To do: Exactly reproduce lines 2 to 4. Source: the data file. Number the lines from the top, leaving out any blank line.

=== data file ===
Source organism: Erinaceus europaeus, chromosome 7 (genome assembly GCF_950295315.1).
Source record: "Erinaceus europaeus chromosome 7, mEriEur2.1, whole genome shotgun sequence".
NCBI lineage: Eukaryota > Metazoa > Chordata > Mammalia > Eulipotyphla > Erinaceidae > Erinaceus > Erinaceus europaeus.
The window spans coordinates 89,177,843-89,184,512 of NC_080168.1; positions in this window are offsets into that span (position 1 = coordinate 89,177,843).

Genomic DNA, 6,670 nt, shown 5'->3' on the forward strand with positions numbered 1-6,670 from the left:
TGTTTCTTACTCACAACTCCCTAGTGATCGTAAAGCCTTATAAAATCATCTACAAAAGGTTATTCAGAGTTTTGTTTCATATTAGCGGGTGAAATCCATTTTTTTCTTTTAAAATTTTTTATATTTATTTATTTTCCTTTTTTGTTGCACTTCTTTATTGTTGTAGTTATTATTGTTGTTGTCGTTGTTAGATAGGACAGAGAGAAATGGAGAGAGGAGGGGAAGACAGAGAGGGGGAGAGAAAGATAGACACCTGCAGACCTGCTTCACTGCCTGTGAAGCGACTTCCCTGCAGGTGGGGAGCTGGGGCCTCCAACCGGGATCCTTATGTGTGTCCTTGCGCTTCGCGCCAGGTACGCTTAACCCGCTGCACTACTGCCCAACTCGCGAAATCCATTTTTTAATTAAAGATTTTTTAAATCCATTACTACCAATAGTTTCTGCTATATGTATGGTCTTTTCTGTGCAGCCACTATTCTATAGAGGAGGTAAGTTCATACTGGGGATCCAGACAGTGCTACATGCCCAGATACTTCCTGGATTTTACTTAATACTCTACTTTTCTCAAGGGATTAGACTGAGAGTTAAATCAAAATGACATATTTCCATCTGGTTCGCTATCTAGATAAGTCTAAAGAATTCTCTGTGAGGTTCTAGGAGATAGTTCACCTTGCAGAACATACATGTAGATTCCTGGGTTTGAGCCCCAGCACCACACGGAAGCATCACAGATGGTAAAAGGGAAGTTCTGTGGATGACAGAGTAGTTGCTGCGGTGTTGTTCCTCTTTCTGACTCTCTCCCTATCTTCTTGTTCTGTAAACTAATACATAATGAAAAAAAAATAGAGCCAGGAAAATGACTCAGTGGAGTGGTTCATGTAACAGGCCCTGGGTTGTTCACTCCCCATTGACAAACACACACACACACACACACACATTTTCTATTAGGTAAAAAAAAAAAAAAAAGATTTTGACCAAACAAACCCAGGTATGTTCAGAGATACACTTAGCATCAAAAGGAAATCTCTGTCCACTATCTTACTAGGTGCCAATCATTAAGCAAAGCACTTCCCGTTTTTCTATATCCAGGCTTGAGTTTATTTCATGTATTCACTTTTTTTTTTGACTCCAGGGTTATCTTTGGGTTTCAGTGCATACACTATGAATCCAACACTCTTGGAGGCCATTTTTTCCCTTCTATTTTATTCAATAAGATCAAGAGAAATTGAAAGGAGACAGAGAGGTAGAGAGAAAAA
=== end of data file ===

Source record: "Erinaceus europaeus chromosome 7, mEriEur2.1, whole genome shotgun sequence".
NCBI lineage: Eukaryota > Metazoa > Chordata > Mammalia > Eulipotyphla > Erinaceidae > Erinaceus > Erinaceus europaeus.
The window spans coordinates 89,177,843-89,184,512 of NC_080168.1; positions in this window are offsets into that span (position 1 = coordinate 89,177,843).